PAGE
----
Tyson Foods produces more than 41 million chickens per week following a balanced approach to animal wellbeing and antibiotic use.
Tyson currently offers "no antibiotics ever" product lines (Nature Raised Farms and Open Prairie Angus), but Smith said these market segments are small.
Food priorities differ around the world
The need for balancing the potentially competing values is especially important for Yum Brands which operates internationally. What is important in food differs around the world depending in part on a society’s affluence. Less affluent societies may place a higher priority on food affordability and security.
Purchasing more than 255 million chickens per year, Yum Brands is confident in its meat and poultry suppliers’ use of antibiotics in their animals.
“Yum Brands does business all around the world,” Morris noted, “and with people from India, Africa, China and Southeast Asia as part of the Yum management team, those managers have widely diverse perspectives about what is important in a food animal supply policy. People in the emerging markets, if they are not currently worried about food security or food safety, they have a recent memory of it.”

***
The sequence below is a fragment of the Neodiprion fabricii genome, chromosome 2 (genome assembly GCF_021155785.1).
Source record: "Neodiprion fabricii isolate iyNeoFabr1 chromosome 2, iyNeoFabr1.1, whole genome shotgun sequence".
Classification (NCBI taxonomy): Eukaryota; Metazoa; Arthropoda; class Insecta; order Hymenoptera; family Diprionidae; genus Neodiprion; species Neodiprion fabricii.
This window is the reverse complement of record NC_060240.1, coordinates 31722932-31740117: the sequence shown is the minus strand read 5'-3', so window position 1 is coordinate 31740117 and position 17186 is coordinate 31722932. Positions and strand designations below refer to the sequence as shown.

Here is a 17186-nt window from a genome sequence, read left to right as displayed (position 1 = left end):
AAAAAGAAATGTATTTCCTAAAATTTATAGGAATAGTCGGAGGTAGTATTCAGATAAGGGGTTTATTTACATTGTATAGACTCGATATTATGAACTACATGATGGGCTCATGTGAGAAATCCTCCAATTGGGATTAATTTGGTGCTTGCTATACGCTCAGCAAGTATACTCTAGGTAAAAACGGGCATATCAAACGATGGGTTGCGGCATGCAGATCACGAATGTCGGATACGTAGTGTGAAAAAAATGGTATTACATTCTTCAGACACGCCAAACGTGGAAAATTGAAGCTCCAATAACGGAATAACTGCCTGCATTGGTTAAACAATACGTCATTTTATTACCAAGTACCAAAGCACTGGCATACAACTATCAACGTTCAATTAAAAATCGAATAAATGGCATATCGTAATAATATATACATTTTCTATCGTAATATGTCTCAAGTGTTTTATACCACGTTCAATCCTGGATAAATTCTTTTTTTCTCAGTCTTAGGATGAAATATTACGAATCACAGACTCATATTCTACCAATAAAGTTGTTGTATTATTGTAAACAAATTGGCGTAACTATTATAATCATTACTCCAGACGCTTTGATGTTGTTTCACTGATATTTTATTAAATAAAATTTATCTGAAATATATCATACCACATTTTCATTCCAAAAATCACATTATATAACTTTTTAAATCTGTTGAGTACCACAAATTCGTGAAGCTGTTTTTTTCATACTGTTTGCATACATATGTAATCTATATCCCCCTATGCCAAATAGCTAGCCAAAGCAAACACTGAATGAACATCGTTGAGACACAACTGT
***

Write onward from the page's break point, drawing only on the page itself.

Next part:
Who influences the animal antibiotics debate?
“Where antibiotics usage is concerned we have enormous confidence in our [meat and poultry] suppliers,” Morris said. “They are ethical people. They are experts in their field. And they do the right thing.”
And while many consumer groups are legitimately concerned about antibiotic resistance or animal welfare, he said, there are others who often drive the media coverage of the issues.
“There are numerous NGOs; some very sincere, some that are virulently anti-humanity. Sincere or not they tend to be very short-sighted when demanding agricultural reforms and can be passionately ignorant of what is required to feed people,” he indicated in his presentation.